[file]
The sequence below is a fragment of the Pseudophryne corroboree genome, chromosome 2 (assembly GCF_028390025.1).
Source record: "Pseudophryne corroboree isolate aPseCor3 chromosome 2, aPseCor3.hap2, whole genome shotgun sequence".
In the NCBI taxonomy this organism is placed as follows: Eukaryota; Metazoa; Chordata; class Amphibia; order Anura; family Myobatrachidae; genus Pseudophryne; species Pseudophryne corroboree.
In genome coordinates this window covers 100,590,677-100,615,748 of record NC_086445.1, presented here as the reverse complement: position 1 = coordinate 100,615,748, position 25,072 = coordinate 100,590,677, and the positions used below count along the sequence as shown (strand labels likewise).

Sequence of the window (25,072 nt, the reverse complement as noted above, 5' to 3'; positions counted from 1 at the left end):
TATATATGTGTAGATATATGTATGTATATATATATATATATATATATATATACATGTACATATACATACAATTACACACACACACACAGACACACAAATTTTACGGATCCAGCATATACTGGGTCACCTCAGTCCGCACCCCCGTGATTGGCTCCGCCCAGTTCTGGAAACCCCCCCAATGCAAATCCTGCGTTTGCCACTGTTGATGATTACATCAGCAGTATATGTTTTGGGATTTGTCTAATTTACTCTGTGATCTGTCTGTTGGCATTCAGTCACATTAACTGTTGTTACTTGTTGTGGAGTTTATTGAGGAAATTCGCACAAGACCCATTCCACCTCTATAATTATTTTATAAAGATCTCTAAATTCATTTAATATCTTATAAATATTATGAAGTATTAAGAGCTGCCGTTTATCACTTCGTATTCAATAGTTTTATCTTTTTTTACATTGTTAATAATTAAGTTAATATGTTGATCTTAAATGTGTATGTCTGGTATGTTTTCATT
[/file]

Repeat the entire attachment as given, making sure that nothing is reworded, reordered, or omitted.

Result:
The sequence below is a fragment of the Pseudophryne corroboree genome, chromosome 2 (assembly GCF_028390025.1).
Source record: "Pseudophryne corroboree isolate aPseCor3 chromosome 2, aPseCor3.hap2, whole genome shotgun sequence".
In the NCBI taxonomy this organism is placed as follows: Eukaryota; Metazoa; Chordata; class Amphibia; order Anura; family Myobatrachidae; genus Pseudophryne; species Pseudophryne corroboree.
In genome coordinates this window covers 100,590,677-100,615,748 of record NC_086445.1, presented here as the reverse complement: position 1 = coordinate 100,615,748, position 25,072 = coordinate 100,590,677, and the positions used below count along the sequence as shown (strand labels likewise).

Sequence of the window (25,072 nt, the reverse complement as noted above, 5' to 3'; positions counted from 1 at the left end):
TATATATGTGTAGATATATGTATGTATATATATATATATATATATATATATACATGTACATATACATACAATTACACACACACACACAGACACACAAATTTTACGGATCCAGCATATACTGGGTCACCTCAGTCCGCACCCCCGTGATTGGCTCCGCCCAGTTCTGGAAACCCCCCCAATGCAAATCCTGCGTTTGCCACTGTTGATGATTACATCAGCAGTATATGTTTTGGGATTTGTCTAATTTACTCTGTGATCTGTCTGTTGGCATTCAGTCACATTAACTGTTGTTACTTGTTGTGGAGTTTATTGAGGAAATTCGCACAAGACCCATTCCACCTCTATAATTATTTTATAAAGATCTCTAAATTCATTTAATATCTTATAAATATTATGAAGTATTAAGAGCTGCCGTTTATCACTTCGTATTCAATAGTTTTATCTTTTTTTACATTGTTAATAATTAAGTTAATATGTTGATCTTAAATGTGTATGTCTGGTATGTTTTCATT